Covid cases ‘plateauing’ in parts of England but one in 15 infected across UK

Dr. Susan Hopkins also said we’re seeing a slowdown in hospital admissions – but there is still a high rate of COVID-19 in the country.

People wearing face masks on Oxford Street in central London on Monday

The UK’s Health Security Agency (UKHSA) chief medical adviser said cases of Covid had “stabilized” in southern England – but about one in 15 were still infected.

Dr. Susan Hopkins also said we’re seeing a slowdown in hospital admissions.

The latest figures released yesterday showed that 99,652 people have tested positive for Covid in the UK, while the death toll has risen by 270.

Dr Hopkins told BBC Radio 4’s Today programme: “There is still a high rate of infection across the country, about 1 in 15 in England, and about 1 in 20 in other parts of the UK.

“We are seeing infections declining in the community, which is a good thing, in London, the South East and the East of England.

“There are still uprisings, but they are much slower in the northern parts of the country.







Early morning passengers board the carriage of the Jubilee Line on the London Underground
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“All of this means we’re seeing a slowdown in hospital admissions but it’s slowing rather than reversing at the moment, so there are still over 2,000 hospital admissions across the UK, and almost 2,500 yesterday.”

Dr Hopkins said hospitals were able to discharge patients “quicker” due to Omicron being milder than previous variants of the coronavirus, but with around 15,500 people in hospital last week, the NHS was still under “significant pressure”, with some confidence “not able to do a lot of elective care”, a situation exacerbated by the absence of staff.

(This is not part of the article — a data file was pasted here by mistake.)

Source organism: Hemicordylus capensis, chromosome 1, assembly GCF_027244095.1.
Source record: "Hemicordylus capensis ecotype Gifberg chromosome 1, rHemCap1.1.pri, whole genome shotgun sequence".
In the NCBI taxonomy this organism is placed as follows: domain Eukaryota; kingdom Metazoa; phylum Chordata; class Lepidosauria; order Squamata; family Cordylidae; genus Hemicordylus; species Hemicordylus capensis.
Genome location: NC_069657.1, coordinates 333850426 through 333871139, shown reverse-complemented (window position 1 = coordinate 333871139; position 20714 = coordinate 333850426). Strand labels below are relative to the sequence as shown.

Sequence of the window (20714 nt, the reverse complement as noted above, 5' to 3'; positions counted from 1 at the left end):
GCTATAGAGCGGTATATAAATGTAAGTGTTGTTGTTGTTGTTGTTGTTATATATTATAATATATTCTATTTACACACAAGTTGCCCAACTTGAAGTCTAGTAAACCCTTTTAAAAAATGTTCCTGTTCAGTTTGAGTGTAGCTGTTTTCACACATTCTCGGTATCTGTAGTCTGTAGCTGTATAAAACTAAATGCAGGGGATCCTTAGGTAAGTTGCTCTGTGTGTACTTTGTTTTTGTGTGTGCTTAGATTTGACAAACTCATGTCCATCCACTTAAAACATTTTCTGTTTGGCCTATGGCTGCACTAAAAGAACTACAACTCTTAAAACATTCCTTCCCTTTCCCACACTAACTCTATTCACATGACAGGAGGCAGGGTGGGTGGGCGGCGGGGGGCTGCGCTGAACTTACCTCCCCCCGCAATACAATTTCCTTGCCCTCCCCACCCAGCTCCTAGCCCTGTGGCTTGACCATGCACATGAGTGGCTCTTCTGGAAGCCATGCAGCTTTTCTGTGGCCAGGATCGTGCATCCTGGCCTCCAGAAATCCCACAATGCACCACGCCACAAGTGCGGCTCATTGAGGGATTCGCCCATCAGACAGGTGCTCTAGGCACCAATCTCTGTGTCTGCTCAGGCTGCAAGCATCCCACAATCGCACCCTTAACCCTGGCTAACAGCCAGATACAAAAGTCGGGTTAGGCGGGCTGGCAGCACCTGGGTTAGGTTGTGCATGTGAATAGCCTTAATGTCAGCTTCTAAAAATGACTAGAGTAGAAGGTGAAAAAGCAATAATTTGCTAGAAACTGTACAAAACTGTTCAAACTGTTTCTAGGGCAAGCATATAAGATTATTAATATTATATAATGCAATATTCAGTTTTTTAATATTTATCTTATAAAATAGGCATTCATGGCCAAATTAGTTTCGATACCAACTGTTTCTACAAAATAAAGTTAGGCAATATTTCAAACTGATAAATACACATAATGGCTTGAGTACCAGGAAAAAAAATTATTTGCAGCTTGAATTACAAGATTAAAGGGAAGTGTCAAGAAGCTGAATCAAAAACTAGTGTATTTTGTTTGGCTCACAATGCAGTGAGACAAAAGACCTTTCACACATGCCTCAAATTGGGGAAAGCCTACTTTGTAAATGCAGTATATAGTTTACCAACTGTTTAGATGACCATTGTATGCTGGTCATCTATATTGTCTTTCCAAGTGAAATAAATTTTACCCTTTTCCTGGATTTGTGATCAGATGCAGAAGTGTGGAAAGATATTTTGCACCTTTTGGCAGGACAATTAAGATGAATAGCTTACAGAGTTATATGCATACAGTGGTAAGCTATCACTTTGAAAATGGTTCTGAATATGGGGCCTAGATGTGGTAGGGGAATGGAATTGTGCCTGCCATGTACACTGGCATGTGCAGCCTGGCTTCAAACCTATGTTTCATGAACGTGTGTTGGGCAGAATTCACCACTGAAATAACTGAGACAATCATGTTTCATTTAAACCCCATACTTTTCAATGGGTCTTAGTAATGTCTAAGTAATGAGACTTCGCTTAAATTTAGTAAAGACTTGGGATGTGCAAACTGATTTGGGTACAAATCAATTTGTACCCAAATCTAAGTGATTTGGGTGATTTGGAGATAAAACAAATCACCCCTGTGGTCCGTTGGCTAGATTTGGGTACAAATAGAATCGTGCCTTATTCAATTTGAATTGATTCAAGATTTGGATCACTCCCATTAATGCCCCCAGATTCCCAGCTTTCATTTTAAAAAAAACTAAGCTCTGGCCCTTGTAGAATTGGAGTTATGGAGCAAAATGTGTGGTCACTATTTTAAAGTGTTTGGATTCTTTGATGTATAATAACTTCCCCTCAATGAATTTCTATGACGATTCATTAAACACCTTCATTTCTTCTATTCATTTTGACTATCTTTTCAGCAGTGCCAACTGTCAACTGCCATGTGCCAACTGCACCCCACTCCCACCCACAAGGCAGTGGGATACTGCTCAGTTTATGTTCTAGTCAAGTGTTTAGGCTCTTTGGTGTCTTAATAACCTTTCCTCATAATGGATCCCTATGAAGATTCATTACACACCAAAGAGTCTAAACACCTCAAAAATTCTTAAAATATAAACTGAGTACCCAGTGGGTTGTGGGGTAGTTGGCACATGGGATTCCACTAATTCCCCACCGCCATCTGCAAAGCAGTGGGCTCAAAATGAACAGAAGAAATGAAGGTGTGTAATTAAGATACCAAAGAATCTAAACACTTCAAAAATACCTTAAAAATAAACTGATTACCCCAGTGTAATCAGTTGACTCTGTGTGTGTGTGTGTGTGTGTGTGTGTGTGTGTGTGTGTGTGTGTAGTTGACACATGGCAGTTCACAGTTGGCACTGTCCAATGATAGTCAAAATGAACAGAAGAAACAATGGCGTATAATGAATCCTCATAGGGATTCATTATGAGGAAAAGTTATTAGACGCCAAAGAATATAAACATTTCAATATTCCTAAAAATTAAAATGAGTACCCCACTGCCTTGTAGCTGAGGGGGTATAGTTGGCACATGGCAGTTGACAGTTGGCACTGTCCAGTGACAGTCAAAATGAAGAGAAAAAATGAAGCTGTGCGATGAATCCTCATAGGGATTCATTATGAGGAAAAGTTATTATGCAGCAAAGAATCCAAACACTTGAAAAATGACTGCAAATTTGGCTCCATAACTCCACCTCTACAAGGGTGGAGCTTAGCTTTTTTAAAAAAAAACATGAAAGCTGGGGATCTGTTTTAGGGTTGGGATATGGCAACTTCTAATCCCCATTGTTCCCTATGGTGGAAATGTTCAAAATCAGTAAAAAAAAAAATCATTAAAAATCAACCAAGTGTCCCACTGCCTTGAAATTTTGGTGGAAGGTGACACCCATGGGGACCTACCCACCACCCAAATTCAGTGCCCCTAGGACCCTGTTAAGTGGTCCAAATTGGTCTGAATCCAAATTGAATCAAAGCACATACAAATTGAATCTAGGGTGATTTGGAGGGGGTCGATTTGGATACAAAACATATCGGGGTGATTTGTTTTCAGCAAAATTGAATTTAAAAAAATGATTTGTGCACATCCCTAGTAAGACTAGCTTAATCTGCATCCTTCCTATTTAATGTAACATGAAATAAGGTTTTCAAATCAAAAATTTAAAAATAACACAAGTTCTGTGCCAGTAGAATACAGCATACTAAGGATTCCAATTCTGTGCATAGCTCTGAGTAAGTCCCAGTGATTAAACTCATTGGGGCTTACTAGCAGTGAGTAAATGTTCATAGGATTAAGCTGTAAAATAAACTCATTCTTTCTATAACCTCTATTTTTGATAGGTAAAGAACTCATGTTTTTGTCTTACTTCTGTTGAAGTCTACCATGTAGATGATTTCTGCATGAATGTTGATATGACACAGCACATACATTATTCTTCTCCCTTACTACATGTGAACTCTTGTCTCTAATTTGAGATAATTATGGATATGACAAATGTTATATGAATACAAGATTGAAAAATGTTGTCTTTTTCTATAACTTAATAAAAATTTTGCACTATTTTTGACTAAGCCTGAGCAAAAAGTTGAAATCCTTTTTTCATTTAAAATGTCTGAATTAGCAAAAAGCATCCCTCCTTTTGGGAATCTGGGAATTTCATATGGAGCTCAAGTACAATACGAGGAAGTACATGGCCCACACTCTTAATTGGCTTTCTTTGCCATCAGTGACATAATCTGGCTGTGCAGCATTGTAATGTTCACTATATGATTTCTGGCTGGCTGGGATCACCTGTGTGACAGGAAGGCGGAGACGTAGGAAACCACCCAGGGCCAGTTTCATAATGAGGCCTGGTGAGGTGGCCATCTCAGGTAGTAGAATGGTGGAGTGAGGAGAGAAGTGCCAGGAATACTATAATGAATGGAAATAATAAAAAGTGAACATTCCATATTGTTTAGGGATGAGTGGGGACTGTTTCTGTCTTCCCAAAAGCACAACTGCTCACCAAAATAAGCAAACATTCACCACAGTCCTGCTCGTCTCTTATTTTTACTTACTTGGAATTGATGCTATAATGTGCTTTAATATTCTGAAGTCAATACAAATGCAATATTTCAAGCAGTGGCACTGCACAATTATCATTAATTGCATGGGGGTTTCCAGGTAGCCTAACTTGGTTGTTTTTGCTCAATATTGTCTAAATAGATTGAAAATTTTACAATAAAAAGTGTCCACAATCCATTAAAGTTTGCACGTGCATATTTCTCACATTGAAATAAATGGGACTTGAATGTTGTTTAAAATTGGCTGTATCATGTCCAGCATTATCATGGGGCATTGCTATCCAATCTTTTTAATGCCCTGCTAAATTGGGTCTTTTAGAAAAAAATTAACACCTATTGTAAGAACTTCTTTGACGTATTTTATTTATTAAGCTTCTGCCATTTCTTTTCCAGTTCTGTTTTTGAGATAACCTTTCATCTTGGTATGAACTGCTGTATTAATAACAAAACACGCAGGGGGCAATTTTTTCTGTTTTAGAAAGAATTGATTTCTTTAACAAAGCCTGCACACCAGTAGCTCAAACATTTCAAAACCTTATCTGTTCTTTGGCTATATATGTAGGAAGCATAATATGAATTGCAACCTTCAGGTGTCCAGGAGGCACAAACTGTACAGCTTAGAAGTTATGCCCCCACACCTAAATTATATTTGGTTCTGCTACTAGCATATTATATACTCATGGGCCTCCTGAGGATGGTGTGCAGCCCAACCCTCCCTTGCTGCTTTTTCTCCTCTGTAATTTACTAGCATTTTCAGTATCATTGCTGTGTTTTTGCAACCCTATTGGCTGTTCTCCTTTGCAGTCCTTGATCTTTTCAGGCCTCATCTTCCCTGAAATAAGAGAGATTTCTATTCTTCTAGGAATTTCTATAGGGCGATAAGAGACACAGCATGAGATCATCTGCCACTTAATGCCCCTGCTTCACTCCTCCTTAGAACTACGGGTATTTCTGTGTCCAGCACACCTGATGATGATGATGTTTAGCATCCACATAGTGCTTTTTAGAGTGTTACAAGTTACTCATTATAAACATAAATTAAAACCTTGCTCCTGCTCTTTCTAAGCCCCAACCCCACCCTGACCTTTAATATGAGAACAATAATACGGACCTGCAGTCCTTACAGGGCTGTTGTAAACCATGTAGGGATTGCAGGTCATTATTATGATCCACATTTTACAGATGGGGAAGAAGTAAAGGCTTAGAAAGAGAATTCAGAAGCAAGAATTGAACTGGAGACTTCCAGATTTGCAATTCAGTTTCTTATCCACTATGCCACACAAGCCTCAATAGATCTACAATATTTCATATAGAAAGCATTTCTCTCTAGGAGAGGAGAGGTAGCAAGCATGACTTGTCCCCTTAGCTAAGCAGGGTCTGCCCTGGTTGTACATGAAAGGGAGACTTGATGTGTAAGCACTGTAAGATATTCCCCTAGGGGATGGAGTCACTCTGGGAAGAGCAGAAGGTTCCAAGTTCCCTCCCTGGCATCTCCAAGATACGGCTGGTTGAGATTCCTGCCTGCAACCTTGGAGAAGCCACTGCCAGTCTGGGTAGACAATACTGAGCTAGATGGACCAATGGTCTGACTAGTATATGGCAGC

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Dr Chris Smith, a consultant virologist and lecturer at the University of Cambridge, said the current coronavirus data gave him “great reason to be optimistic”.

He told BBC Breakfast: “The number of people going into intensive care or in mechanical ventilation beds is really declining. And it has remained steady.

“Now it may be because Omicron hasn’t had a chance to bite into the food yet and there will be a slight increase later.







A man receives a Covid booster injection on a walk in the clinic
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“On the other hand, it may be that we’re following the path of South Africa, which we seem to have so far, is that they’ve seen a lot less translation of hospital cases into ICU bed cases. So let’s hope that continues.”

“It gives me great reason for optimism because I think we have reached a point now where thanks to vaccination, where 96% of the country now has antibodies against the Corona virus, thanks to vaccinations thanks to the rate of infection that boosts our immunity. We have reached a point where the population has sufficient immunity that we can Through which we stave off infection when we get it better than we used to.

“So we don’t see this strong association of issues turning into consequences.”

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